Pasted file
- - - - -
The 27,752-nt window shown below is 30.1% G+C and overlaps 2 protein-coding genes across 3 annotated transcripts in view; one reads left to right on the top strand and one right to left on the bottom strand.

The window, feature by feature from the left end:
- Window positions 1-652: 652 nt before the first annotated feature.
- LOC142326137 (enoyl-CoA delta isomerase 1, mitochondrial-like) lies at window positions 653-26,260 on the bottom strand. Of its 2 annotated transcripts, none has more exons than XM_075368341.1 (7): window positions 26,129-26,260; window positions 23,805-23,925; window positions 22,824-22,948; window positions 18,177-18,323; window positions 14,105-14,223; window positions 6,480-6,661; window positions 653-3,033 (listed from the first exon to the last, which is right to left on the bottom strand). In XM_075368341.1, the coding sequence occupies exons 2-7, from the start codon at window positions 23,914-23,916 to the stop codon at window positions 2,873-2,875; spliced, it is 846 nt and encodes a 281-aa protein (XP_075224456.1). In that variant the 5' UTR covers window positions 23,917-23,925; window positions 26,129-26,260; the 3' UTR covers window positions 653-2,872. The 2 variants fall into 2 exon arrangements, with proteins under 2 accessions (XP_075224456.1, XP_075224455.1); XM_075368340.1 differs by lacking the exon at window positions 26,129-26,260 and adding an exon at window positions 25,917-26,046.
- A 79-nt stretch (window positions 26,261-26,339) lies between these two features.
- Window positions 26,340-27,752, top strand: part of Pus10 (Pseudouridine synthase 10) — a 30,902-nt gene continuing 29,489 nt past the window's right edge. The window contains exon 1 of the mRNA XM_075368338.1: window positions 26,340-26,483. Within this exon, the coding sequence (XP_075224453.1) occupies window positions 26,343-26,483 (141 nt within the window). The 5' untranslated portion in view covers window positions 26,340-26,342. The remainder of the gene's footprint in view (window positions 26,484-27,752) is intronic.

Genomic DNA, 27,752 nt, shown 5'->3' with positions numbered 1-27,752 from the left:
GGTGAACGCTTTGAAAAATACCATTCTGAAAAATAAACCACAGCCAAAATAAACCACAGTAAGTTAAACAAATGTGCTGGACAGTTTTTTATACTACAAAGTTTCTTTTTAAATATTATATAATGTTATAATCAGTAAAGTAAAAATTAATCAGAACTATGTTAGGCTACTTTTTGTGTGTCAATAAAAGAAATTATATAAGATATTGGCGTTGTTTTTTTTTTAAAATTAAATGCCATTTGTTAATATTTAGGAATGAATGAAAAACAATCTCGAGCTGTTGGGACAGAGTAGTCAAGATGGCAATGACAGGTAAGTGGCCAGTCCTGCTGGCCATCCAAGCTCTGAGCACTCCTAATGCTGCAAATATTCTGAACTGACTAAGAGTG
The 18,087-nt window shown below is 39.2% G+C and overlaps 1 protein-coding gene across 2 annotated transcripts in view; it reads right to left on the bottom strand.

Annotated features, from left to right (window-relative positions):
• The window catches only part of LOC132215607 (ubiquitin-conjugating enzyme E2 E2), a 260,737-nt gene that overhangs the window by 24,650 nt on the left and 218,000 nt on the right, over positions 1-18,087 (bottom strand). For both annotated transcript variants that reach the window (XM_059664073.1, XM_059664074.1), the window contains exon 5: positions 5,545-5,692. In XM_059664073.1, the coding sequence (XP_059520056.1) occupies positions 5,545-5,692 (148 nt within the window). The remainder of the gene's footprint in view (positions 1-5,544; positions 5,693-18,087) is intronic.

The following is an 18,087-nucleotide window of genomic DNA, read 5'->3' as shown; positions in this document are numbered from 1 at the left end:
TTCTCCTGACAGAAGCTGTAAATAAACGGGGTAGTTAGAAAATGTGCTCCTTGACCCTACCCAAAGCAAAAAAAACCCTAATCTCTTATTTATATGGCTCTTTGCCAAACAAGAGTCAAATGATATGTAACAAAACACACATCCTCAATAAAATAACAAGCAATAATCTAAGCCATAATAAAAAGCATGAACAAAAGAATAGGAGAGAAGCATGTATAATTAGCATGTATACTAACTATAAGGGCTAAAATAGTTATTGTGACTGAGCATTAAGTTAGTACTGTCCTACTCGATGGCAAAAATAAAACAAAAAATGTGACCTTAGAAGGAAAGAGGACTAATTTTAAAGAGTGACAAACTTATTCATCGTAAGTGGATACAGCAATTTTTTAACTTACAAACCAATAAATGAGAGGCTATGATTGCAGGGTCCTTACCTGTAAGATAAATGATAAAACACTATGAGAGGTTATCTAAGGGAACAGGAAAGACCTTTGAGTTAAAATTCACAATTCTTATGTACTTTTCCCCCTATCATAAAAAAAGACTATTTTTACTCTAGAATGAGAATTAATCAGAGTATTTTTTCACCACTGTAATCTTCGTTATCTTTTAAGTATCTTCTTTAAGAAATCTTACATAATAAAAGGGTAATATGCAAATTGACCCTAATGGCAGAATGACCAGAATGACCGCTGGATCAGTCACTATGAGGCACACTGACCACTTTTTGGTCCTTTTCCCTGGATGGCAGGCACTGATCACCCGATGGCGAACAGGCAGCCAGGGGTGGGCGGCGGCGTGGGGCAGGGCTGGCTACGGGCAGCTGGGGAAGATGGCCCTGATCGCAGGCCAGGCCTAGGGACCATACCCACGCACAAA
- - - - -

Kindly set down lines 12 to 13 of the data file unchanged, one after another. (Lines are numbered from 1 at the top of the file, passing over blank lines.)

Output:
The following is an 18,087-nucleotide window of genomic DNA, read 5'->3' as shown; positions in this document are numbered from 1 at the left end:
TTCTCCTGACAGAAGCTGTAAATAAACGGGGTAGTTAGAAAATGTGCTCCTTGACCCTACCCAAAGCAAAAAAAACCCTAATCTCTTATTTATATGGCTCTTTGCCAAACAAGAGTCAAATGATATGTAACAAAACACACATCCTCAATAAAATAACAAGCAATAATCTAAGCCATAATAAAAAGCATGAACAAAAGAATAGGAGAGAAGCATGTATAATTAGCATGTATACTAACTATAAGGGCTAAAATAGTTATTGTGACTGAGCATTAAGTTAGTACTGTCCTACTCGATGGCAAAAATAAAACAAAAAATGTGACCTTAGAAGGAAAGAGGACTAATTTTAAAGAGTGACAAACTTATTCATCGTAAGTGGATACAGCAATTTTTTAACTTACAAACCAATAAATGAGAGGCTATGATTGCAGGGTCCTTACCTGTAAGATAAATGATAAAACACTATGAGAGGTTATCTAAGGGAACAGGAAAGACCTTTGAGTTAAAATTCACAATTCTTATGTACTTTTCCCCCTATCATAAAAAAAGACTATTTTTACTCTAGAATGAGAATTAATCAGAGTATTTTTTCACCACTGTAATCTTCGTTATCTTTTAAGTATCTTCTTTAAGAAATCTTACATAATAAAAGGGTAATATGCAAATTGACCCTAATGGCAGAATGACCAGAATGACCGCTGGATCAGTCACTATGAGGCACACTGACCACTTTTTGGTCCTTTTCCCTGGATGGCAGGCACTGATCACCCGATGGCGAACAGGCAGCCAGGGGTGGGCGGCGGCGTGGGGCAGGGCTGGCTACGGGCAGCTGGGGAAGATGGCCCTGATCGCAGGCCAGGCCTAGGGACCATACCCACGCACAAA